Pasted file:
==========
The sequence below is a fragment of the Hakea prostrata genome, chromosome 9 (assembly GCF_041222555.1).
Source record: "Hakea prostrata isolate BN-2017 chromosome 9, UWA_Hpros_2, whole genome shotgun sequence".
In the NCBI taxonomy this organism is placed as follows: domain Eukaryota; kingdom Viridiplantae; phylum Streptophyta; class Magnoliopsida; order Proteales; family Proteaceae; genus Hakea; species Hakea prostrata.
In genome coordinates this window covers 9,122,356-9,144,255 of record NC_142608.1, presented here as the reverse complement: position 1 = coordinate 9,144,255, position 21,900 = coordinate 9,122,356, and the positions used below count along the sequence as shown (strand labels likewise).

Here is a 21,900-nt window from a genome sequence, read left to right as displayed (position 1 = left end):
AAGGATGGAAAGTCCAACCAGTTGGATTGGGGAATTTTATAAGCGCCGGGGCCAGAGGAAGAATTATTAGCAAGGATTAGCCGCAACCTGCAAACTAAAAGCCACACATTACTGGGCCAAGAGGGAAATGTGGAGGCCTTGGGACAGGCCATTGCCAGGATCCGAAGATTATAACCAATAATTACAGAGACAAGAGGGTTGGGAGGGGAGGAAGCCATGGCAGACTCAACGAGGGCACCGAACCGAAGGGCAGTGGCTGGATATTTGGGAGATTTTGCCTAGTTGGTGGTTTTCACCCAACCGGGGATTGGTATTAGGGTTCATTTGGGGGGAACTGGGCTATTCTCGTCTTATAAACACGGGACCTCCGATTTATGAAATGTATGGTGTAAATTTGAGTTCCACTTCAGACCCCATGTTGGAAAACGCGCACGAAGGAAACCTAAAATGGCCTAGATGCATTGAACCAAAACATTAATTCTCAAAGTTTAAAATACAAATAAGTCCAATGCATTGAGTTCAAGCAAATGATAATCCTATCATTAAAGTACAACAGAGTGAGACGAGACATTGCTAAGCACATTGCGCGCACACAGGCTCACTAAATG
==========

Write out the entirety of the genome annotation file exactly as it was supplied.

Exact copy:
The sequence below is a fragment of the Hakea prostrata genome, chromosome 9 (assembly GCF_041222555.1).
Source record: "Hakea prostrata isolate BN-2017 chromosome 9, UWA_Hpros_2, whole genome shotgun sequence".
In the NCBI taxonomy this organism is placed as follows: domain Eukaryota; kingdom Viridiplantae; phylum Streptophyta; class Magnoliopsida; order Proteales; family Proteaceae; genus Hakea; species Hakea prostrata.
In genome coordinates this window covers 9,122,356-9,144,255 of record NC_142608.1, presented here as the reverse complement: position 1 = coordinate 9,144,255, position 21,900 = coordinate 9,122,356, and the positions used below count along the sequence as shown (strand labels likewise).

Here is a 21,900-nt window from a genome sequence, read left to right as displayed (position 1 = left end):
AAGGATGGAAAGTCCAACCAGTTGGATTGGGGAATTTTATAAGCGCCGGGGCCAGAGGAAGAATTATTAGCAAGGATTAGCCGCAACCTGCAAACTAAAAGCCACACATTACTGGGCCAAGAGGGAAATGTGGAGGCCTTGGGACAGGCCATTGCCAGGATCCGAAGATTATAACCAATAATTACAGAGACAAGAGGGTTGGGAGGGGAGGAAGCCATGGCAGACTCAACGAGGGCACCGAACCGAAGGGCAGTGGCTGGATATTTGGGAGATTTTGCCTAGTTGGTGGTTTTCACCCAACCGGGGATTGGTATTAGGGTTCATTTGGGGGGAACTGGGCTATTCTCGTCTTATAAACACGGGACCTCCGATTTATGAAATGTATGGTGTAAATTTGAGTTCCACTTCAGACCCCATGTTGGAAAACGCGCACGAAGGAAACCTAAAATGGCCTAGATGCATTGAACCAAAACATTAATTCTCAAAGTTTAAAATACAAATAAGTCCAATGCATTGAGTTCAAGCAAATGATAATCCTATCATTAAAGTACAACAGAGTGAGACGAGACATTGCTAAGCACATTGCGCGCACACAGGCTCACTAAATG